Women’s Empowerment: A Western Conspiracy or a Muhammaden Idea?


It is a distressing case of identity crisis that many Muslims like to believe that anybody who talks about human rights, and women rights in particular is a pawn of the West in its giant global conspiracy to impose its evil agenda of Women’s rights upon the world. Be it the Burka Avenger or Malala Yousafzai, if someone speaks up for educational equality or women’s emancipation, there must be a foreign hand behind the propagation of such subversive ideas. It is a shame that the revolutionary ideas for which Prophet Muhammad was persecuted for standing up for, are so repugnant to many Muslims of today and are renounced as ‘Western’.

We all know that Islam took the lead in introducing inheritance and property rights for women at the time when they were considered to be no more than unwanted objects by the society. This measure intended to improve the financial standing of women and make them autonomous and capable individuals. Of course, the Prophet faced the worst kinds of opposition by the people who were so set in their ignorant ways.

In her memoirs, Aisha repeatedly reports that Muhammad was not the kind of husband who wanted subdued, unopinionated wives. Rather he encouraged them to disagree and argue with him as they pleased. He not only sought their advice in times of crisis, but counted on them for their support and suggestions.

Quoting one instance among many: At Huddaibiyah, when the Muslim pilgrims were not allowed to enter Mecca by the Quraysh, most of the Muslims were incensed, got rebellious and refused to obey Muhammad when he commanded them to pray, return and come back again for pilgrimage next year. The Prophet was bewildered and confused, and waited for a revelation to descend. It did not. In despair he retreated to his tent and talked to Umm Salamah, his wife that he had brought along with him. What on earth could he do? he asked her. She judged the situation perfectly and asked Muhammad to go out, and without uttering another word, start praying, and others would melt and follow. Prophet did as she said, and stated it was exactly the right decision. Seeing their Prophet come out silently and start praying, their stubbornness thawed down, prayed behind him and went back peacefully. That’s the kind of importance Muhammad attached to the counsel and judgement of his wives. He considered them wise enough to discern solutions during troubled times.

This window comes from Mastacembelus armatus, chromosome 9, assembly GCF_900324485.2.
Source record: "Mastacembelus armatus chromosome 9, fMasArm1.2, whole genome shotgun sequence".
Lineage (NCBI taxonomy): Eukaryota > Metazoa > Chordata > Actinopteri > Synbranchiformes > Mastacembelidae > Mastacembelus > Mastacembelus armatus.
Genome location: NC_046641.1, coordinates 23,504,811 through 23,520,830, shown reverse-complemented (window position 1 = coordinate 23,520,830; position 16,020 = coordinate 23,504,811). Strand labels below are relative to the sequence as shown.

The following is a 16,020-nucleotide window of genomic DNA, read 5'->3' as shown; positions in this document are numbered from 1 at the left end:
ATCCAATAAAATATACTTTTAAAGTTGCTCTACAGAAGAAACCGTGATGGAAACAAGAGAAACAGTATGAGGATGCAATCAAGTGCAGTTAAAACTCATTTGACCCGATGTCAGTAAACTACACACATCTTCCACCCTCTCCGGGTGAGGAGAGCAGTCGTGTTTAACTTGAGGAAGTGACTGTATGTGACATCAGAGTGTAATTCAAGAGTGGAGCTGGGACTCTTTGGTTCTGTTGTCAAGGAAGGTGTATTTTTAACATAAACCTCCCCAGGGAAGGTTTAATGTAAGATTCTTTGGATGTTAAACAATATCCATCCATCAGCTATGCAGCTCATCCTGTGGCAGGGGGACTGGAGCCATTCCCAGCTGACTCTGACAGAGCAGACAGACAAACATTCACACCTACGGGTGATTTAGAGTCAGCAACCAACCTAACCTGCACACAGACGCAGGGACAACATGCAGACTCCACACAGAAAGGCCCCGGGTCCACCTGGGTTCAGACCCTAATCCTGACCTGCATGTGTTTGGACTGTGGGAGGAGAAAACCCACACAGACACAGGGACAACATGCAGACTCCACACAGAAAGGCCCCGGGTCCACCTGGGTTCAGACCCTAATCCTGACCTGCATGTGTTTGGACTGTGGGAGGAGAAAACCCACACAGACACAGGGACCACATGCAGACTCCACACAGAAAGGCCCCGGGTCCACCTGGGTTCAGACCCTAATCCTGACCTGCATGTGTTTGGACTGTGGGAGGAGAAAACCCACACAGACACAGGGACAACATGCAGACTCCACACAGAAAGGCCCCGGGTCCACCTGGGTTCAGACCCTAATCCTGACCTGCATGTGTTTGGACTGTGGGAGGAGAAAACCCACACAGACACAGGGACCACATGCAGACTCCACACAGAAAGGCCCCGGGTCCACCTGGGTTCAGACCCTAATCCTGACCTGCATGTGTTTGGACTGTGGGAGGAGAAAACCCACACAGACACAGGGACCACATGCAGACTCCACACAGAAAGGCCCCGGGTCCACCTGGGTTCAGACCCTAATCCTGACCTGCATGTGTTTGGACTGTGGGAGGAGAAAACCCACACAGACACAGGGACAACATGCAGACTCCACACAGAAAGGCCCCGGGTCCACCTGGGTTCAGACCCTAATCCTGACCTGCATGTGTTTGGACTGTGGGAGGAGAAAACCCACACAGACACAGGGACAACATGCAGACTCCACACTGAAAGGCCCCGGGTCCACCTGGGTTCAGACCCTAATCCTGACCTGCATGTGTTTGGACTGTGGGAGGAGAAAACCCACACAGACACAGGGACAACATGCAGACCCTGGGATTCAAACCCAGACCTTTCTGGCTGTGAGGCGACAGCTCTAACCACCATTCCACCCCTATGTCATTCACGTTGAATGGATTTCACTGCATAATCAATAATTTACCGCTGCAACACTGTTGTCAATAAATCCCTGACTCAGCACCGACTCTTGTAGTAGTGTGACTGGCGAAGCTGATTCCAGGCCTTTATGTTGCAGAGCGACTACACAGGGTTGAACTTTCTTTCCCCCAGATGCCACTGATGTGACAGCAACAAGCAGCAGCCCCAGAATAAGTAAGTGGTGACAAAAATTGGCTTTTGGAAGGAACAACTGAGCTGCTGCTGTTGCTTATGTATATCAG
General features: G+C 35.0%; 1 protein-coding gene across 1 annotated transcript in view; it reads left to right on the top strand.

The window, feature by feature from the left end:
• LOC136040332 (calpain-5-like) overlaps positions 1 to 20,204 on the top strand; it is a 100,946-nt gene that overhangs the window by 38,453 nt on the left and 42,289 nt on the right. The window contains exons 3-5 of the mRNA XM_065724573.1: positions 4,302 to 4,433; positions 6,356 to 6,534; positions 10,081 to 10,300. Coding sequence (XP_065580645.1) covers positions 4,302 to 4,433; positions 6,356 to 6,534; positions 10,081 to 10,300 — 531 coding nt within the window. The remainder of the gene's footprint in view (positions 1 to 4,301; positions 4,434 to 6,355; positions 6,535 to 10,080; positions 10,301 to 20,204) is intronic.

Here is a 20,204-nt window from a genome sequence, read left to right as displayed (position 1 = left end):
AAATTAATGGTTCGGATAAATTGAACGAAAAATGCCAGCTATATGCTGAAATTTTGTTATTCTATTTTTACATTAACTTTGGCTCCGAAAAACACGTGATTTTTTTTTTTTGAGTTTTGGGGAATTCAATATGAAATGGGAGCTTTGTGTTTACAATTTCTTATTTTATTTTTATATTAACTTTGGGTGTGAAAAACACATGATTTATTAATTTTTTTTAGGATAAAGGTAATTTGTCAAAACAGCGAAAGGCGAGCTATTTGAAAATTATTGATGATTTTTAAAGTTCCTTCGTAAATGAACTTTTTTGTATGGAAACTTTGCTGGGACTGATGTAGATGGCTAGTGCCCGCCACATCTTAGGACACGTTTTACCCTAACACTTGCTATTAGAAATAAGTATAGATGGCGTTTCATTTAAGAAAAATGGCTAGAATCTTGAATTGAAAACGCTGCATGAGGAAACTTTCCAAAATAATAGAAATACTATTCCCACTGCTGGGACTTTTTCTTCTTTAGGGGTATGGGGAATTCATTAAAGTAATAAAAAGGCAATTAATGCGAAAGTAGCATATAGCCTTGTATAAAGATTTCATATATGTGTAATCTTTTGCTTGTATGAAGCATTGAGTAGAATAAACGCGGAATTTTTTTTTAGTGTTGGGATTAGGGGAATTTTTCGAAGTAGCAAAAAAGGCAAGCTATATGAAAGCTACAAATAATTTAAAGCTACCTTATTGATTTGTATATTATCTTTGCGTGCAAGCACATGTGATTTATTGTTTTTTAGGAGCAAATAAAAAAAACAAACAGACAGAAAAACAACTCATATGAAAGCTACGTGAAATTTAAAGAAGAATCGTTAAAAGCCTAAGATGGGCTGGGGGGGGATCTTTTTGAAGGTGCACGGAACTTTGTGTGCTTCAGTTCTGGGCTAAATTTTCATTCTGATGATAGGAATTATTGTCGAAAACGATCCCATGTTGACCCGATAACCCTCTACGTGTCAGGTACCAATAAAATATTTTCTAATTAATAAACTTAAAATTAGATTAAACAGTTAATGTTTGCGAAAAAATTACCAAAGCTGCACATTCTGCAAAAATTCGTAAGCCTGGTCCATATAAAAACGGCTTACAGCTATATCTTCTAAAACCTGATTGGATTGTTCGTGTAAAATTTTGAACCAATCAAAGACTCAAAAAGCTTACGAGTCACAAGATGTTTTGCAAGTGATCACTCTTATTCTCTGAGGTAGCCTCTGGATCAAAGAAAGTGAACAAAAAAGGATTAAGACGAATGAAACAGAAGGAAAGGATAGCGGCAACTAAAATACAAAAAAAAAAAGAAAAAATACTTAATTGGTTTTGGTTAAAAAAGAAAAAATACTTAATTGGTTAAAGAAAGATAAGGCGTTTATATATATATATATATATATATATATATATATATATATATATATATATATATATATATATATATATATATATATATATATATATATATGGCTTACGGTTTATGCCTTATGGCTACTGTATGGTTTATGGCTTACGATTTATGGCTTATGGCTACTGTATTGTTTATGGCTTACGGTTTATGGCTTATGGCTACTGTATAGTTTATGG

Prophet Muhammad never forbade his wives to move freely through public spaces and debate in all current matters. The Arabs were of course very hostile to the kind of equal treatment and empowerment Muhammad guaranteed to the women. But what a lot of people are not familiar with is that even many companions of the Prophet including Umar were severely resentful of the kind of freedom Muhammad had allowed his wives and constantly nagged him to try to be restrictive towards women. Umar confronted Aisha at several occasions when he came across her walking in the street and told her that he found her confidence disdainful and that Muhammad had allowed them far too much liberty, and vowed to convince Muhammad to curb it.

Prophet Muhammad (peace be upon him) not only laid down his cloak on the floor for his daughter to sit down upon as a symbol of affection and respect, he also made sure to have no doubts when he declared that education is an obligation, not just a right, an obligation, upon both men and women.

Read the objective view of Islamic history and many of us would be pleasantly surprised to see how resolutely Muhammad stood for the rights of women, among many other things. It was his this resolution of equality that threatened the preexisting rotten social order that he came to reform, and that turned the Arabs hostile towards him.

This brings me back to the question that I posed earlier. What is this whole fuss about ‘Malala is talking about women’s education, she’s speaking the language of the West’ or ‘This or that university conducts a we-need-feminism campaign on the International Women’s day, these guys must be the agents of the West’ or ‘Burka Avenger depicts a female superhero fighting the extremists to promote women’s education, it must be funded by the West’ ?

Let us realize that Women’s Rights is as much a Mohammaden idea in origin, as much as it is considered a Western idea in the present times. Let’s try to get the history right and do not renounce the few good things about our legacy as foreign.